Gumby’s Column: My Least Favorite Thing Ever

At the risk of sounding like the crotchety old man telling the kids to get off my mat, I have to get this off my chest:

As much as I like an informal environment at my own gym (Heroes Martial Arts), I really only have three rules I rigorously enforce:


1: Display Common Courtesy

2: Have Common Sense

3: Don’t ever call it “Jitz”


There are a number of reasons I prefer to simply call our martial art Jiu Jitsu, at least when having discussions within our circles. Outside our circles saying Brazilian Jiu Jitsu or Gracie Jiu Jitsu makes a lot of sense to differentiate ourselves from other forms of Jiu Jitsu.

You can throw your own label on you Jiu Jitsu if you wish and I’ll begrudgingly allow it, but let’s be honest about the fact it’s a marketing term as opposed to anyone inventing anything new.

But I draw the line at “Jitz” (or “Jits”). It pains me to even type that out. I will never pronounce it that way. It’s an ugly word. I vomit a little in my mouth when I head new students say it. I have to suppress a more violent reaction when more veteran students use the word.

I don’t necessarily hate you for saying “Jitz”, but I do think you are a terrible person.

But never one to curse the darkness instead of firing up a lighthouse, let me at least explain to you, dear enlightened reader, why I detest it when people call it “Jitz”.


1: “Jitz” is such a lazy way of saying the martial art:

Perhaps Jiu Jitsu  doesn’t exactly roll off the tongue in an easy way without practice, but saying “Jitz” is just lazy. There are a few things you should be able to do at a minimum as a student. Like tying your belt properly, you should also learn how to at least pronounce the art you are training in so you don’t look like a dork on the mat.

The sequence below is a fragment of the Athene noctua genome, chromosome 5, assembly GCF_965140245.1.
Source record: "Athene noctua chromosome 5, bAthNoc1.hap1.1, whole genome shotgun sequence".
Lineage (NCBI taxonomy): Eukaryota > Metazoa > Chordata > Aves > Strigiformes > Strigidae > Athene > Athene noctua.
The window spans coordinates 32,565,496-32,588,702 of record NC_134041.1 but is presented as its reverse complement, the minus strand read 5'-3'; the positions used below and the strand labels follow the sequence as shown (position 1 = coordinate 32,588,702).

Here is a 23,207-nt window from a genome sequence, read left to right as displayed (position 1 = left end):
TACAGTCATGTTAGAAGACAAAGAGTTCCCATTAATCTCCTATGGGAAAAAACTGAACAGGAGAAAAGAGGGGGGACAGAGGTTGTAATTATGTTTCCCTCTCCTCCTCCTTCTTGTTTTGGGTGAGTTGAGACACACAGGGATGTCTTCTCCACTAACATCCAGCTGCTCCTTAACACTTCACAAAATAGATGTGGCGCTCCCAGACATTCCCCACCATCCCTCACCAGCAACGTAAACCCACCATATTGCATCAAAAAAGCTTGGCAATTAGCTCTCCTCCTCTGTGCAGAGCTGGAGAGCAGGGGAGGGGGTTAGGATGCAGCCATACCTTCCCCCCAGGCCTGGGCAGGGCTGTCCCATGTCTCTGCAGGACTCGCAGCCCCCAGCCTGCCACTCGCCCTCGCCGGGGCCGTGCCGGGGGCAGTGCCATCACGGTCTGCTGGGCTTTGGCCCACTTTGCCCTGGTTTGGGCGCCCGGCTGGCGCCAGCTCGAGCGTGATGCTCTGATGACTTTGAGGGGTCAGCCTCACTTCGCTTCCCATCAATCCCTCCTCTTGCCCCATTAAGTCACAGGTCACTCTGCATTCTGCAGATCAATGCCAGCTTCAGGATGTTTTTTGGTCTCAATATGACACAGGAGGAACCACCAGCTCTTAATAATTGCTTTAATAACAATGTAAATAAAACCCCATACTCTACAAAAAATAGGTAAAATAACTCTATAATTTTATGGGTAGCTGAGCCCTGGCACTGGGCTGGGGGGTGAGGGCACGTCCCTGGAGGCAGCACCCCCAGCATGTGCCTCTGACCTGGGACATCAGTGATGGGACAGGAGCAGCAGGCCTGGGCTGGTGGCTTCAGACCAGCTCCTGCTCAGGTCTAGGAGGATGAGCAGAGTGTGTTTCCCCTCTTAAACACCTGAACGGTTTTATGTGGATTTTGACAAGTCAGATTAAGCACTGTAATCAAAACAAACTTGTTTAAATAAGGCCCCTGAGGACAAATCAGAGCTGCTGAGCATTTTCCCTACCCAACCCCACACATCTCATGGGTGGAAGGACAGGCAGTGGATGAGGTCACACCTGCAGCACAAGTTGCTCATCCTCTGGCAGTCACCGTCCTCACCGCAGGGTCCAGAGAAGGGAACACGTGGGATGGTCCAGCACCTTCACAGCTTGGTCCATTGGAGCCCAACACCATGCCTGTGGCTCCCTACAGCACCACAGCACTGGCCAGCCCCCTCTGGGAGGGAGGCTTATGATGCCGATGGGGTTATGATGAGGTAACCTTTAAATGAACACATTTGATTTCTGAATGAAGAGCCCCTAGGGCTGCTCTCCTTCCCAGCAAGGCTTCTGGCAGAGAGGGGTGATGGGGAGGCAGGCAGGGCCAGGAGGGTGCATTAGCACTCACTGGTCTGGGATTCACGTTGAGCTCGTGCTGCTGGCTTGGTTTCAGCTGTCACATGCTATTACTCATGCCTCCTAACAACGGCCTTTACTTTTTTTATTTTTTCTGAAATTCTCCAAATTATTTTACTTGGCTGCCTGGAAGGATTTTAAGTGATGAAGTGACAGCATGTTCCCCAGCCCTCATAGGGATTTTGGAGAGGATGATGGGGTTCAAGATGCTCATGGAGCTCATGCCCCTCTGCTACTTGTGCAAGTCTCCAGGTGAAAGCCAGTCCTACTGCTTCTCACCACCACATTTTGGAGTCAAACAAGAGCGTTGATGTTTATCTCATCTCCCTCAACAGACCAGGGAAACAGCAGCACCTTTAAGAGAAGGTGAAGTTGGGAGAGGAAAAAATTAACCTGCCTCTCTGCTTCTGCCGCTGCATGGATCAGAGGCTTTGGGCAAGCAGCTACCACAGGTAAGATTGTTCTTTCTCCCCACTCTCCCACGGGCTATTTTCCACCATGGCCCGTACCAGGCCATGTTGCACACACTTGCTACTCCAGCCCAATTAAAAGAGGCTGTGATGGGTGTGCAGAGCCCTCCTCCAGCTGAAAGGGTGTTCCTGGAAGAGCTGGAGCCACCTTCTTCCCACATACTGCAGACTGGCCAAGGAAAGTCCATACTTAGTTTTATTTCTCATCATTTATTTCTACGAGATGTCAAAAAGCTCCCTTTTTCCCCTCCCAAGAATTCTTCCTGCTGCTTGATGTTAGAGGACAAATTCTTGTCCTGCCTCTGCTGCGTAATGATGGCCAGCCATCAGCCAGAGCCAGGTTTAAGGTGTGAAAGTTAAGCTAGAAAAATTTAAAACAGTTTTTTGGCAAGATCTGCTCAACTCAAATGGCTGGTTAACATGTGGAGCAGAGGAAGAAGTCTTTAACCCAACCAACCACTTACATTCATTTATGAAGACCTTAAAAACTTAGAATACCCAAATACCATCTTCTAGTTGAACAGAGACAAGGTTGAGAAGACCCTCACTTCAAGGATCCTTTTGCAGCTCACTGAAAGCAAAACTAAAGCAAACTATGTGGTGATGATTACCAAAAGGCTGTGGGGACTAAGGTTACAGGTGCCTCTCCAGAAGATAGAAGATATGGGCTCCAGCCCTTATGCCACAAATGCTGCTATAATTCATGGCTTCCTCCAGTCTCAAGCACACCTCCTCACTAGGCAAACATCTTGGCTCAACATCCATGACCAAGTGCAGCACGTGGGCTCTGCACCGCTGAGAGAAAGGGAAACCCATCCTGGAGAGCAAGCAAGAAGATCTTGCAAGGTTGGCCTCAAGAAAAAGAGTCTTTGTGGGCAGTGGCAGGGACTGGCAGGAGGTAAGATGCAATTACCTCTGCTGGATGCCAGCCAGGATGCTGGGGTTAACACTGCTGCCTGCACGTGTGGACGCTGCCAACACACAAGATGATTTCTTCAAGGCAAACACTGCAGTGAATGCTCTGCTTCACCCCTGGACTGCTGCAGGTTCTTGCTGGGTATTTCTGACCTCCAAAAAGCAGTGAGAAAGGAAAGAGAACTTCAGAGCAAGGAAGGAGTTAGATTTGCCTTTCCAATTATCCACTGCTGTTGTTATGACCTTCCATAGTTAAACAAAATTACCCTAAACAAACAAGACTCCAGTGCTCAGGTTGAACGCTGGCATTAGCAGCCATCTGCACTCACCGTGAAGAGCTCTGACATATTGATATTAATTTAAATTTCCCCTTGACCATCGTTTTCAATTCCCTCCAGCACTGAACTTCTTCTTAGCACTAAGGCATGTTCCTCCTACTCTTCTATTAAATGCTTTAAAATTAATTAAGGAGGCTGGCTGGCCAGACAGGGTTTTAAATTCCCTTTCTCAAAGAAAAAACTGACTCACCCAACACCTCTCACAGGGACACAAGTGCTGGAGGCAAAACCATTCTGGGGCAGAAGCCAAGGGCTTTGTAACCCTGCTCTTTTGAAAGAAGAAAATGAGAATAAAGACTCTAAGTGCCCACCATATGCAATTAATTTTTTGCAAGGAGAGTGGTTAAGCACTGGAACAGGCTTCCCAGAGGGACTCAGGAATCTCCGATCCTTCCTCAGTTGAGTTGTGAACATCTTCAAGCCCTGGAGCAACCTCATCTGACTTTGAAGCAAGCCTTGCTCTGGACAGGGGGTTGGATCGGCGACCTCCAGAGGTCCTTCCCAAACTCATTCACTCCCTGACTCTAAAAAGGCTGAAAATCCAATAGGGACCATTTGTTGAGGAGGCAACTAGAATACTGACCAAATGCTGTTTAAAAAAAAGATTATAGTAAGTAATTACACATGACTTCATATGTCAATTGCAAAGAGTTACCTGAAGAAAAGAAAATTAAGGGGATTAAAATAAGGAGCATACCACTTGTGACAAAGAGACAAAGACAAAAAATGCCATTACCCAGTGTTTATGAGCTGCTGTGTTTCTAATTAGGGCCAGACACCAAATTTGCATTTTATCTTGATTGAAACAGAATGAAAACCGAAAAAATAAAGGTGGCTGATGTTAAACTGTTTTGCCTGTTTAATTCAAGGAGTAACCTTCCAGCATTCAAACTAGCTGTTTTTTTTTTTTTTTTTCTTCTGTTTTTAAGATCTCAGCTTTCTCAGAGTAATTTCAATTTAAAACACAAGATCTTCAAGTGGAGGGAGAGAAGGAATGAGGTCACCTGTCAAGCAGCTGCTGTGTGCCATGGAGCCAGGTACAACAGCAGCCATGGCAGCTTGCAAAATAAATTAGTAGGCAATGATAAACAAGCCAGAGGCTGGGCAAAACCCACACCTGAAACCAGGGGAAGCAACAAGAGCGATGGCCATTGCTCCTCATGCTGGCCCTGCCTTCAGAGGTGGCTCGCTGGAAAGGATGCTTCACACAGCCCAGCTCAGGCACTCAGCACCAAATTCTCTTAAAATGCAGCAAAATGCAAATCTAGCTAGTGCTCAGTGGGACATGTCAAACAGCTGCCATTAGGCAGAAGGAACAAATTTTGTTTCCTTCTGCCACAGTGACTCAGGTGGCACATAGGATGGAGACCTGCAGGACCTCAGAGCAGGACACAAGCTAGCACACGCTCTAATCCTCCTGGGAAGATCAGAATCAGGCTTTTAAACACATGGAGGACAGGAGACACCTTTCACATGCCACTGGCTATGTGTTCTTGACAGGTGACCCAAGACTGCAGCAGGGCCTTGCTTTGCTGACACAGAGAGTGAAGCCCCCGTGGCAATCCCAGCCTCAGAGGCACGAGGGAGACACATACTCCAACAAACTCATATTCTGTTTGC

2: …and it promotes a lazy way of thinking about the art.

What drives me even more crazy is when someone say they are going to work on their “Jitz” for the ground game, then train a few other martial arts like Muay Thai for their standup, wrestling for their take downs and Tae Bo for their conditioning. It’s rarely a serious MMA athlete that would throw that terminology around, it’s usually some wannabe. Here’s the thing, I will readily acknowledge that in today’s modern MMA you are going to need to train in multiple disciplines in order to be successful. And while I recognize it take a tremendous amount of hard work and courage to fight, I bristle at the notion that Jiu Jitsu isn’t a complete martial art. For those of us not planning on competing in a cage fight (the vast majority of us), if you needed to pick one martial art to train for life, there are many reasons to make Jiu Jitsu. It actually IS a complete martial art, and will cover scenarios including from the feet, getting to the clinch, and most importantly self-defense. It is not merely what happens when the fight hits the ground. Furthermore while MMA is a sport that realistically you have a short window to be able to compete in, Jiu Jitsu you can train for life in.


3: Saying Jitz makes absolutely no sense in translation.

“Jū” can be translated to mean “gentle, soft, supple, flexible, pliable, or yielding.” “Jitsu” can be translated to mean “art” or “technique”. What the hell is “Jitz” supposed to mean anyway?

You know that trend where people (possibly but not necessarily of Caucasian descent) would get kanji tattooed on themselves without any knowledge of what the symbols actually met. So what they thought meant “Strong Warrior” turned out to be “Chicken Lo Mein”?

In my mind running around saying “Jitz” is about the same thing.


4: “Jitz” is just one letter removed from, and sounds way too much like something else:

What I hear when you say “Jitz”

Do I need any more convincing that it sounds ridiculous?



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About the author


Gumby is the co-founder of back in 1997 with Scotty Nelson.